These snakes are very rare in the UK and only found in a few areas of heathland in the south of the country - so you are very lucky if you see one!

They are generally brown or grey in colour with a dark patch on the head and rows of spots running down the body.

If you are lucky enough to find a Smooth Snake, you should not touch or disturb it. They are protected by law!

Snakes of the UK Video

The text of this post was compiled from the following video "Identifying snakes in the UK" by robbielab videos on Youtube. It is a truly excellent visual guide - you'll love it!

Snakes Quiz

There is another creature in the New Forest that looks like a snake but is actually a lizzard. Name that creature? Clue: Watch the video for the answer.

The Great British Year: Wildlife through the Seasons
Britain is a place of remarkable beauty and extraordinary extremes, boasting immense natural diversity in a comparatively small area. Here, life is run by the seasons: each month brings enormous transformations to our island and its inhabitants, from the largest native mammal to the smallest migrant bird.
Download now on Kindle or Mobile Apps.

Saturday, 9 February 2013

New Forest Community Wildlife - Volunteers wanted to help improve woods and rivers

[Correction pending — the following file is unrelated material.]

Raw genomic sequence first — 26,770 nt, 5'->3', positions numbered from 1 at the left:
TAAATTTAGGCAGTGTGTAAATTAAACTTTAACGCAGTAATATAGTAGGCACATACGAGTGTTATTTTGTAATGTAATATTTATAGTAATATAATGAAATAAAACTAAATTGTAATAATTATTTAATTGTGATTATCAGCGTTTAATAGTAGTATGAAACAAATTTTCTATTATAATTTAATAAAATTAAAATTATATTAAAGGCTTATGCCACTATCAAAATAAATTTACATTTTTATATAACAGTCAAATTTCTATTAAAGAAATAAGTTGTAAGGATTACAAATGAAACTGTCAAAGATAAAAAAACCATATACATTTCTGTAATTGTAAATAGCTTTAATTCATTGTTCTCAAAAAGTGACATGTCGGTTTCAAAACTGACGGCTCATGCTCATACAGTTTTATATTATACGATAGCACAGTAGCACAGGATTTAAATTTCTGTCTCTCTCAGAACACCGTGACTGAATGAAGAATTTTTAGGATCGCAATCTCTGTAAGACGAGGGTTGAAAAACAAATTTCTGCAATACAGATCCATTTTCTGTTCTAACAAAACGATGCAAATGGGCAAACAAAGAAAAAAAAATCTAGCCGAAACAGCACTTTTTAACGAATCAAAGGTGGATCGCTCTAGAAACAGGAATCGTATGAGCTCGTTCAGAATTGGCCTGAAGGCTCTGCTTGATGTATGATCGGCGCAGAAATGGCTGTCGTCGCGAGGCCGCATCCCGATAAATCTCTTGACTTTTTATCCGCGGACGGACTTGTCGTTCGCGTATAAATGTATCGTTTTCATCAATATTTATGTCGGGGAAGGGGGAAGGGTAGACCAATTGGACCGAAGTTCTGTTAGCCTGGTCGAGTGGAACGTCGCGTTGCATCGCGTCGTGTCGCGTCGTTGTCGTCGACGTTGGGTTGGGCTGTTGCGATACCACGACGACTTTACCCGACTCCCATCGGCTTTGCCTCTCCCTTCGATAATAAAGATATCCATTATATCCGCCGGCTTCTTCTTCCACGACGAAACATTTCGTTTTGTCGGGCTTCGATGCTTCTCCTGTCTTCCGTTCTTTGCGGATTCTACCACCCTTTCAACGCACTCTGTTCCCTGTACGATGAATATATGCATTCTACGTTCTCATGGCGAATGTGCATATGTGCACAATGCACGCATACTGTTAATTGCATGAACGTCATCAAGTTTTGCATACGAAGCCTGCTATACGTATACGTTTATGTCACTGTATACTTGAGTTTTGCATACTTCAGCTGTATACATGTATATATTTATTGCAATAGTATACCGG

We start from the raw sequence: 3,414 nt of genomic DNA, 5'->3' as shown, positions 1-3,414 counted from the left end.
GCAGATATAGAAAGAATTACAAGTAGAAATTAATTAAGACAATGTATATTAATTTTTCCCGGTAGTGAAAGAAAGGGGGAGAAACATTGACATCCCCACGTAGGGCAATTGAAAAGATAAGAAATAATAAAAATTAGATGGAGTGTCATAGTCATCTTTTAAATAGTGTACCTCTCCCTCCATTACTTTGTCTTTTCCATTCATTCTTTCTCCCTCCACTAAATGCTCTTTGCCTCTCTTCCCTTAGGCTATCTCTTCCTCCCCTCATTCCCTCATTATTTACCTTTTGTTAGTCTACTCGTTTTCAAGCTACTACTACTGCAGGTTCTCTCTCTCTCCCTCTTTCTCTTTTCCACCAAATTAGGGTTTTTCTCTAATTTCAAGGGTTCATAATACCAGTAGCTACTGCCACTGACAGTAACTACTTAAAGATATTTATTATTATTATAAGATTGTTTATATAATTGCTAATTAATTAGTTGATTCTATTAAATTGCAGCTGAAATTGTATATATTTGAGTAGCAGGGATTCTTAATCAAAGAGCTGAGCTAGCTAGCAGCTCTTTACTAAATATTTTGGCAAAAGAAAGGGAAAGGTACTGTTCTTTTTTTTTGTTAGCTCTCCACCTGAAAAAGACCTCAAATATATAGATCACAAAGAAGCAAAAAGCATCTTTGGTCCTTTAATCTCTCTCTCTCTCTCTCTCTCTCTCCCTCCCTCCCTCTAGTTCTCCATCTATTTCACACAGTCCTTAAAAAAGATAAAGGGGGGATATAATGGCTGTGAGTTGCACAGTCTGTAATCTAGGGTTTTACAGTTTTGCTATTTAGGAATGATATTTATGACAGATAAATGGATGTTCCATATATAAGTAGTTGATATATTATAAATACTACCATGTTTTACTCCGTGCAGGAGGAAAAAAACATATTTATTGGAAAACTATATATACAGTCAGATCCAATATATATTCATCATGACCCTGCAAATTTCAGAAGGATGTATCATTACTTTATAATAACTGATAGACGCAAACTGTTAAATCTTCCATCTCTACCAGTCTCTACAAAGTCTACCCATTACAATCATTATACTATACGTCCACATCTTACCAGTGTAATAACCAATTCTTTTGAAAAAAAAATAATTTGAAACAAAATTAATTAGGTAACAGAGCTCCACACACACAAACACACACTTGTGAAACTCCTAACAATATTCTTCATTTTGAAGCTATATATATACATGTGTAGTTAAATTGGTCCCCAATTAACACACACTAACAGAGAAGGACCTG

If you love wildlife and volunteering, put Sunday 24 February and Monday 11 March in your diary.

The New Forest Community Wildlife Plans project team has joined up with the Long Meadow community group and New Milton Town Council on 24 February to help clear pathways in a wooded area at Barton on Sea.

Bee on Flower - New Forest Community Wildlife Plans

Volunteers are wanted for a morning’s work (10am-1pm), to make the pathways accessible to allow more people to appreciate this wooded area, as well as clear a shady corner of a wildlife pond.

If you have an interest in the River Blackwater, an evening at Plaitford Village Hall on 11 March at 7pm will feature talks and open discussions where you can find out how to get involved in conserving the river.

The Community Wildlife Plans project, funded by the National Park Authority and RDPE (Leader), is aimed at encouraging local communities to identify wildlife habitats such as grassland, hedgerows, ponds, rivers and woodland in their local area.

The project is focussing on the areas of Godshill, Hordle, Landford, Marchwood, Milford on Sea, New Milton and Wellow.

Angela Peters, the Community Wildlife Plans Project Officer at the National Park Authority said: ‘I’m really looking forward to both these events and working with the volunteers. Volunteering is a great opportunity to meet new people and to do something to benefit the local community.’

Angela is also looking for people with an interest in animals, flowers, birds, bats or bees to become ‘wildlife champions’.

For more information on the volunteering opportunity at Barton on Sea or the meeting about the River Blackwater visit:


Thursday, 7 February 2013

NFNPA - Encourage walking and cycling could realise £15,000 Grant for New Forest Businesses

Businesses or projects which aim to tempt people out of their cars could be in line for a grant of up to £15,000 from the New Forest National Park Authority.

The Sustainable Transport Solutions Fund has been launched to support initiatives which encourage users of the National Park to make the switch to sustainable transport choices.